Greg Carrasco was tired of what he called “old-school car guys victimizing” customers. So, he eliminated commissions at Thornhill Hyundai near Toronto.
“I came out of the old school. I was a new immigrant in a new industry and those old-school car guys were ruthless,” said Carrasco, who has been in the business for 25 years. “I didn’t want to be part of it.”
That’s why he hired new sales staff and eliminated the age-old commission sales model when he took over as general manager of the dealership in February 2016.
Staff at the time consisted of Carrasco and three employees. Most of the sales staff left after Carrasco announced that commissions were being eliminated. They thought they were going to make less money, Carrasco said.
He replaced them with staff from outside the auto business.
“When you hire people from outside the industry, people who never knew what the motivator was in the first place, there’s no one to retrain,” he said.
Carrasco calls the Internet “the catalyst” behind his new business model. He said today’s customer is too smart and too informed to waste their time haggling over prices.
“The salesperson was looking at alternate or in some cases underhanded ways of making money because they can’t make money on the front end anymore,” Carrasco said. “So every deal was a minimum deal in the first place.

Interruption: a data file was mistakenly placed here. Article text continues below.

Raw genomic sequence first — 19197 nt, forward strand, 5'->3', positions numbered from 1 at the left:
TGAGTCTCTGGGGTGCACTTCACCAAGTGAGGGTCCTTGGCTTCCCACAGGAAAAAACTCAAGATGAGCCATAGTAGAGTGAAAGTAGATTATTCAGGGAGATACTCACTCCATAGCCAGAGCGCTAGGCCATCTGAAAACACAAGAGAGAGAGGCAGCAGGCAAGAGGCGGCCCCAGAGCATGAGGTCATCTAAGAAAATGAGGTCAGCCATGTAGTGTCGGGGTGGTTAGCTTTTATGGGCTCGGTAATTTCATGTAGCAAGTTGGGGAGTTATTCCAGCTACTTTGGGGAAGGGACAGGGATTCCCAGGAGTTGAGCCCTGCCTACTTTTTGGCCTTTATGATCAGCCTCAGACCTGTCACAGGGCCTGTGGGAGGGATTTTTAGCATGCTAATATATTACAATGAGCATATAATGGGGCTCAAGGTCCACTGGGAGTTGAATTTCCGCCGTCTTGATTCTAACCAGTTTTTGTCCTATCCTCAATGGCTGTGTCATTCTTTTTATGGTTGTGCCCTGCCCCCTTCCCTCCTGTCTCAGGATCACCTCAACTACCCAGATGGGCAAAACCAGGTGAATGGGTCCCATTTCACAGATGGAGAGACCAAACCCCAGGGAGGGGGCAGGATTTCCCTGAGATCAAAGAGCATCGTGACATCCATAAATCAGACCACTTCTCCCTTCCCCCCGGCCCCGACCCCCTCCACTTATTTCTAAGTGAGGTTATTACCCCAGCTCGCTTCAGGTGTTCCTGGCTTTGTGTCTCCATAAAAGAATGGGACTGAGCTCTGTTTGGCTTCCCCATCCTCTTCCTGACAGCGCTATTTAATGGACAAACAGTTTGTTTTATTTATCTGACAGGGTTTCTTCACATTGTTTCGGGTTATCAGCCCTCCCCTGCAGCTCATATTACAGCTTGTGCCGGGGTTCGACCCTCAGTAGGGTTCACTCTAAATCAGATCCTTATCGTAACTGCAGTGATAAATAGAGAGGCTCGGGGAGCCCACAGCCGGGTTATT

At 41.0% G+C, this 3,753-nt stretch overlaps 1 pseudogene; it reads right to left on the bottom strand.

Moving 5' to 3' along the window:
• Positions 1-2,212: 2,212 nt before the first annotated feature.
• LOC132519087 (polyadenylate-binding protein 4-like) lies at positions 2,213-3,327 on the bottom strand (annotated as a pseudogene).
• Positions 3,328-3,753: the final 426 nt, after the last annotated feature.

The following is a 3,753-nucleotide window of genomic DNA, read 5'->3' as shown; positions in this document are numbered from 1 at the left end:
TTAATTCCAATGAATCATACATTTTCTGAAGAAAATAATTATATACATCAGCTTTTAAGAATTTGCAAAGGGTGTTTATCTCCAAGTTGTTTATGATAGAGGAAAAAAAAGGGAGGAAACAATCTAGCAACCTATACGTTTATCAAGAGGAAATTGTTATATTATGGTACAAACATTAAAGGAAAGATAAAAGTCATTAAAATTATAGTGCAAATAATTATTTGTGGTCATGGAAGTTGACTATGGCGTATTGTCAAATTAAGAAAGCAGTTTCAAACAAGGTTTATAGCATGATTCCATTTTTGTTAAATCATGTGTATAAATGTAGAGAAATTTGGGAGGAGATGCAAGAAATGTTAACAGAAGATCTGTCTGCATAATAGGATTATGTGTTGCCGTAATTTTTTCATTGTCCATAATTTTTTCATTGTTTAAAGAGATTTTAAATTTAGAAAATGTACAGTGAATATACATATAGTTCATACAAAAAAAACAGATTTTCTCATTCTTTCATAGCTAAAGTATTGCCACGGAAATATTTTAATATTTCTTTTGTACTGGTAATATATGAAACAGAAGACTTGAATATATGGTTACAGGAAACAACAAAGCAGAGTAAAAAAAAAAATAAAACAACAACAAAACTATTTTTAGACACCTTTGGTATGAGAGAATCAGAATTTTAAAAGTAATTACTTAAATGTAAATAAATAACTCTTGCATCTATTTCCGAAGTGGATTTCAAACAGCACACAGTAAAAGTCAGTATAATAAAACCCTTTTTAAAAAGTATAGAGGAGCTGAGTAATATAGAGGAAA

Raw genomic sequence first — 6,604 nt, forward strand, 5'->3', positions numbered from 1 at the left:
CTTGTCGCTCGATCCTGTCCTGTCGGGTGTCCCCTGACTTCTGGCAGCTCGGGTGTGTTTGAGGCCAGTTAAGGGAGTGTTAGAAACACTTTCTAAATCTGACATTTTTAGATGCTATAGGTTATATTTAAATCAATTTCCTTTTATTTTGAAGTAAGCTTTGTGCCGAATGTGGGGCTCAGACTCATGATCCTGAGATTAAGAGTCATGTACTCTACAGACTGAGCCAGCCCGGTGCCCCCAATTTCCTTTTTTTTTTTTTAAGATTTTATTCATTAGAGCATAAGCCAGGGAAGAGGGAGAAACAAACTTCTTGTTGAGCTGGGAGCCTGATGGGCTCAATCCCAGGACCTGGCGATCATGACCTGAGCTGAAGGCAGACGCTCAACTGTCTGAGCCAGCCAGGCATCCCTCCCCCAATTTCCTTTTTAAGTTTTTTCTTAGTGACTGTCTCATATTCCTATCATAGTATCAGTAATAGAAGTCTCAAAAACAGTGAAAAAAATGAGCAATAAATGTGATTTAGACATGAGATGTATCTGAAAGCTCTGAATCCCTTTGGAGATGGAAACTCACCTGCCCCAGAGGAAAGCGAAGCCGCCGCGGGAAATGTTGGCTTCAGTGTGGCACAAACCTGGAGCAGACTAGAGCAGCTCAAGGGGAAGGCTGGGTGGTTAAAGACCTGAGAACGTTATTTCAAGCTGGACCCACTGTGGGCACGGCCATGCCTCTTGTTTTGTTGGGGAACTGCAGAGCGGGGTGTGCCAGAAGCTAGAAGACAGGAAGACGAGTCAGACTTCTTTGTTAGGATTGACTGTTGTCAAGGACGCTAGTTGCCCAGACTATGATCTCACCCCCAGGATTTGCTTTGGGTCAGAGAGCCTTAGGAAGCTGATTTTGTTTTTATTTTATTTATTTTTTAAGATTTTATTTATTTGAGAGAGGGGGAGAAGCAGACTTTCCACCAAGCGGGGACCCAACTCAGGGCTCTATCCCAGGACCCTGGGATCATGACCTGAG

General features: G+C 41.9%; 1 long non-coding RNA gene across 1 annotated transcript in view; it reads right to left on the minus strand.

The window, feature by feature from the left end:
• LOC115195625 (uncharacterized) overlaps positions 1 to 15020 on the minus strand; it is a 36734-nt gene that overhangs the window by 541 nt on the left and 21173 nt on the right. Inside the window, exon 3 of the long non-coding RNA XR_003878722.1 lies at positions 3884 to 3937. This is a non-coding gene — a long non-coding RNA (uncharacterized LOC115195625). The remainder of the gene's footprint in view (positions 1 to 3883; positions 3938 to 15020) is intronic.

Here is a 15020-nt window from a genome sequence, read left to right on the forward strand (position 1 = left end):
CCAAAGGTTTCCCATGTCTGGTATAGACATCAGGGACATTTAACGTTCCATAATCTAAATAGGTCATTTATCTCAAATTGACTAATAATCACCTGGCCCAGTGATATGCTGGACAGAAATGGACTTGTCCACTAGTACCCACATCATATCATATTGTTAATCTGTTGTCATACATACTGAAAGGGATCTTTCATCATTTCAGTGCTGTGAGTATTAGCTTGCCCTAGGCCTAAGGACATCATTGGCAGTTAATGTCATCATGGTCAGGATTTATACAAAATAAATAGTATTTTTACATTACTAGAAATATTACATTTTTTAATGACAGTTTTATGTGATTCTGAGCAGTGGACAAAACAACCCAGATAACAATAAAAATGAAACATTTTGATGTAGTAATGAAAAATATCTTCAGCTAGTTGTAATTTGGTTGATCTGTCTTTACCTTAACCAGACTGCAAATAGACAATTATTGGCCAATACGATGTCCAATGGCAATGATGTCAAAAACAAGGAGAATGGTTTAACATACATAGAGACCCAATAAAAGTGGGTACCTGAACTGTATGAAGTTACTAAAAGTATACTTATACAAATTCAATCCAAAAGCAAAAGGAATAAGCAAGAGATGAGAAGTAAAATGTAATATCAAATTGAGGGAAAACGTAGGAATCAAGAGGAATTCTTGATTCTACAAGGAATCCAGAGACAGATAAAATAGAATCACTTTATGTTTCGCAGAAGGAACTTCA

“I said to myself, ‘Why argue? Just give it to them and let them come to you.’ And they have.”
Carrasco said Thornhill Hyundai sold 720 vehicles in 2015.
“We passed that number in August and we’re scratching at doubling our sales this year,” he said.
In November alone, his dealership hit 130 per cent of its monthly sales target.
BASE SALARY AND A CAR
Instead of commission, every member of the sales staff gets a base salary and a car. If a salesperson assists with a sale, her or she gets a bonus. If the customer gives the dealership a rating of 96 per cent or higher on the Customer Satisfaction Index, the bonus is doubled.
“Before, the salesperson who victimized the customer the most, made the most money, too. Today, the one that makes the customer the happiest makes the bonus. You see the difference?” Carrasco said.
Robin Ritchie, an associate professor at the Sprott School of Business in Ottawa, called Carrasco’s approach “genius.”
“You have a market in Toronto of six million people and if you can get even some small percentage of them to make the choice to come to your dealership because of this thing you’ve done that’s different, and lots of people like it, I think it’s great,” he said.
There is no definitive answer to whether commission, salary or hourly wages work best in the retail industry, Ritchie said.
“But what we hear from consumers is that they don’t like high-pressure sales tactics of the car salesman,” he said.
Even though Carrasco pays his sales staff bonuses, to a lot of customers that still sounds better than a commission, Ritchie said.
“The fact they (sales staff) can say they’re not on commission is the real valuable selling point from a positioning standpoint,” Ritchie said.